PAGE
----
- Each probe must compute the UV lightmap projection of the scene, with UV color being the address of each point, creating a visibility of each surfel. I need to find a way to encode miss ray (not part of the scene, probably reserving 0.0). The lightmap normal will be used to compute the sampling rays over its hemisphere, which will be spread over time with a cycle counter.
    - The cubemap will also store the depth of each points in the geometry to compute an attenuation.
    - I need to see if I can project a temp 6faces cubemap texture to an atlas of 2D octahedron cubemap. To make it easier for the target machine.
    - I need to figure out if I can correctly accumulate lighting (direct and sampled) in a target GI lightmap that will be sample by objects.
    - Test adding a far field cubemap (position 0.0) for sample that goes beyond the region of the lightmap (miss ray). It's not a skybox per se, it store the surrounded scene lighting (maybe other scene tiles), if those scene update GI, and then are capture by the far field, they effectively transmit their GI lighting to the scene, that's a minor solution to the locality of the lightmap.
    - In theory, we can do the full BRDF on hit samples to get higher quality light, I'll avoid it in the beginning in this implementation for simplicity. Also it increase the counter of sample needed (query the albedo and normal, so 2 more fetch) which limit open gl es 2.

    This first implementation of MAGICAL will be limited in precision:
    - to a lightmap texture of 256x256, because I will use 8 bits UV for the probe. GI lightmap are traditionally very low frequency, enlighten precompute GI recommend 1m per pixel.
    There is actually 5 RGB map (albedo, normal, world position, direct light, GI accumulation) roughly equivalent to one 1024 map + one 256 then. There is to see if the need to merge direct lighting and accumulation is needed. Having a separate direct lighting is useful to not loss data in the update, and not having to recompute light to inject, it can be kind of a cache I think? EDIT: The count is probably 6 RGB map, as we probably need to do double buffering on the color accumulation.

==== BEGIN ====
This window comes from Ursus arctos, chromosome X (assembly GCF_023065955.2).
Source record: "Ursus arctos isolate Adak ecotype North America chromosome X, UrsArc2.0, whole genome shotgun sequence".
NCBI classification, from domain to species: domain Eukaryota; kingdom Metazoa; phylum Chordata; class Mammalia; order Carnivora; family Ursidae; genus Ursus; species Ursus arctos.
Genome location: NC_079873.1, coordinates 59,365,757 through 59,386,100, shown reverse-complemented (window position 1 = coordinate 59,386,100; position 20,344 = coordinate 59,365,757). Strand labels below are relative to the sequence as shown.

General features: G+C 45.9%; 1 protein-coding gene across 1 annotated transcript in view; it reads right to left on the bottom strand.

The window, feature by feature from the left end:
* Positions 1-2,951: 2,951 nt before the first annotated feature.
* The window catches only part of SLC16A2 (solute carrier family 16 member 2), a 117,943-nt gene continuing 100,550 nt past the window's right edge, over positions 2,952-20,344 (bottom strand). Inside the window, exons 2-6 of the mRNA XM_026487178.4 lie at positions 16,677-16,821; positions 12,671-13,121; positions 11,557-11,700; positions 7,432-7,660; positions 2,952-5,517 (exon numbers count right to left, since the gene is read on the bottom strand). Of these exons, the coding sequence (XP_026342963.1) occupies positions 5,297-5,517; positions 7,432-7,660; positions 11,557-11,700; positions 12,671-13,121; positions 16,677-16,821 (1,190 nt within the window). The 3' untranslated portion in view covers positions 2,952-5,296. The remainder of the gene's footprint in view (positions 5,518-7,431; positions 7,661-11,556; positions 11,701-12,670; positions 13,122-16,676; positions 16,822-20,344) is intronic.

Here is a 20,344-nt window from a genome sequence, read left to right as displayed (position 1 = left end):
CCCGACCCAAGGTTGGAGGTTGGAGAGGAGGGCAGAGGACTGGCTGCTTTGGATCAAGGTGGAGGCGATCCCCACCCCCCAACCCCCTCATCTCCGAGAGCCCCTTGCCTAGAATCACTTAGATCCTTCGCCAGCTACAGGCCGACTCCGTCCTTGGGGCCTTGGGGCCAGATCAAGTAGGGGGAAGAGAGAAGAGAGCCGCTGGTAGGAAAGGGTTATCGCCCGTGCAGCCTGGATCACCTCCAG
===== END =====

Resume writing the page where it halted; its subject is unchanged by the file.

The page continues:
- to a cubemap atlas of 2048x2048 with 256 cubemaps (each cubemap being 128x128 and arranged in a 16x16 grid) the projecting cubemap will sample the scene at 64x64 resolution per faces.
    - The first example will probably not use all 256 cubemap slots, that's probably overkill.

    Assuming we would need all slots, the upper initialization update is 256 x 6x64x64 = 6 291 456‬ pixels, that's EXACTLY one 2048² texture + two 1024² one, but we project back to the atlas that is just 2048, the problem being that it need up to 1536 render to fill all slots! and we are oversampling by half! size 32 undersample by half, and I'm not sure how projecting to octahedron conserve accuracy, since the data must be exact as addresses. Fortunately we can do render one at a time spread over time, and once it's done, we don't need to update unless the scene change, and if we move, we would need to only update edges.

    Then we need to assess visual artifact if they are severe enough, see if we can evolve the solution to take care of them, or if we need to design around them, which is a price to pay for doing GI on weak machine.

    My working station is a GT 705, for reference it's a bit weaker than a wiiU, it's the weaker of the current line of Gforces. My laptop is a weaker radeon R2, and my mobile phone is a logicom tab 741 with a mali 400 MP1 and a screen of 800x480 512 ram (expecting 32 for actual comfortable use, I'm a mad man I want to do an open world on that!).

    I just need to wait for reinstalling unity (had some issues) and github ... :D
    Last edited: Sep 29, 2019
    fuzzy3d, NotaNaN, MineLucky and 5 others like this.
  2. neoshaman


    Feb 11, 2011
    I have started to make the prototype a while ago, but I have some question about custom render texture, there isn't as much documentation and example as I expected from the community:
    Right now my brain isn't conceptualizing a solution :confused: it feels it should be simple however, I should spread this computation on many frame, which is kind of a problem because that's defacto 256 frames! that's roughly 5s, I'm not sure waiting 5s everytime we want to rebuild the atlas is great, not a problem on startup, but come on! We want the full meal course ... eventually :p

    I also figure out I should know more about bandwidth issues, I realized I don't have a complete grasp of the implication.

    Anyway my brain is currently foggy, I can't visualize the code I need t do even that right now, I can only work on stuff I have an habit of doing already. Well I hope the prototype can help me land a job somewhere.